Cathedral Rock towers over the surrounding landscape within the Coconino National Forest. The trail itself is about 1.5 miles round trip which isn’t very long, but the nearly 750 ft. of elevation gain makes it a moderately difficult hike. I read about the hike and thought Sharon might be able to do this one even though there would be some height related challenges.


The trail started off easy as we walked along a sandy bottomed trail which eventually gave way to a rocky trail. We were in a scattered forest of ponderosa pines and white fir. As we began to climb we could easily see where we needed to go because of the large basket cairns marking the trail.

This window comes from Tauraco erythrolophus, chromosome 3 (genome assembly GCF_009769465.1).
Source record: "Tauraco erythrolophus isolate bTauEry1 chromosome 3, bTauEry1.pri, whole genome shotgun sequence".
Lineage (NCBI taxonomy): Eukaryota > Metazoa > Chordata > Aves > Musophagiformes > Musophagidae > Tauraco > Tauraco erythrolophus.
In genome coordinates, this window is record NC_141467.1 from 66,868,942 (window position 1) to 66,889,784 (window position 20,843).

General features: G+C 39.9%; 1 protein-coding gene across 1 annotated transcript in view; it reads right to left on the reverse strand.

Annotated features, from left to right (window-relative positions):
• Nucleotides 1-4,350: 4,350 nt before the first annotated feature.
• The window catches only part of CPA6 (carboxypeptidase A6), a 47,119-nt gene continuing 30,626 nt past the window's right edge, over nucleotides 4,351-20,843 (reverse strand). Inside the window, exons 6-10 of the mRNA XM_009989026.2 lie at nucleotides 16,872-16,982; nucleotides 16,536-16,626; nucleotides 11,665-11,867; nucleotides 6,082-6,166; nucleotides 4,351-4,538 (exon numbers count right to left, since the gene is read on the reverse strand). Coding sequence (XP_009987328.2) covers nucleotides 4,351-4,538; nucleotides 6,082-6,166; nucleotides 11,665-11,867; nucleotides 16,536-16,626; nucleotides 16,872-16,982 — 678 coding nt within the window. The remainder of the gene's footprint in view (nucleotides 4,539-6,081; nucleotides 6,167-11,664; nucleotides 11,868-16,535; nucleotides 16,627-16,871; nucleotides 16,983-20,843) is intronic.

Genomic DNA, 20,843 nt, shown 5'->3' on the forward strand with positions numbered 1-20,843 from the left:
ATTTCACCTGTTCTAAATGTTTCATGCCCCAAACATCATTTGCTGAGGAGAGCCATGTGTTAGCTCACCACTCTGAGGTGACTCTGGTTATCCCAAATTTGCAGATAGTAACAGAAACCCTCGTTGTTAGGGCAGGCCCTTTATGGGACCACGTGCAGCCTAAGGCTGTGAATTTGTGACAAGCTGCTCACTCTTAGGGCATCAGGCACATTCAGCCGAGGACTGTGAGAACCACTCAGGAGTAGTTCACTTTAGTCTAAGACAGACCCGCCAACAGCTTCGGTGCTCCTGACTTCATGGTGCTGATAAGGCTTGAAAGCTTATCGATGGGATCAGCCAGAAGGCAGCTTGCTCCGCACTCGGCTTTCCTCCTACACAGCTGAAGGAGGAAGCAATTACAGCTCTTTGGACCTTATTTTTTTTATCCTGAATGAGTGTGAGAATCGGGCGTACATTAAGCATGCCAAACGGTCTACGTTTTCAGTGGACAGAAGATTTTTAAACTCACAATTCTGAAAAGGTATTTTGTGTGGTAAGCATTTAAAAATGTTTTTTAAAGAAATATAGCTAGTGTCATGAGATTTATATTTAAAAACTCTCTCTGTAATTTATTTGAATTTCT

As we continued we came to a large crevasse in the rock we had to scramble up. We got through a few of these with me inspiring Sharon that “she had this” as we continued upward. Well that all ended when we came to a section of the trail that required near vertical climbing along a crack in the rock some 40 to 50 feet straight up. Sharon decided that this hurdle was a deal breaker for her. She encouraged me to finish saying she would soak in the sights while she waited.


With Sharon waiting below I headed on up the crack in the rock and continued hiking steadily upward until I hit the final steep rocky ascent to the saddle. Once atop the saddle the views of the expanse below including parts of Sedona were in clear view. What an amazing view it was! There were some rocky outcrops at the saddle which may have been climbable but were beyond my skills so I headed back down to find Sharon.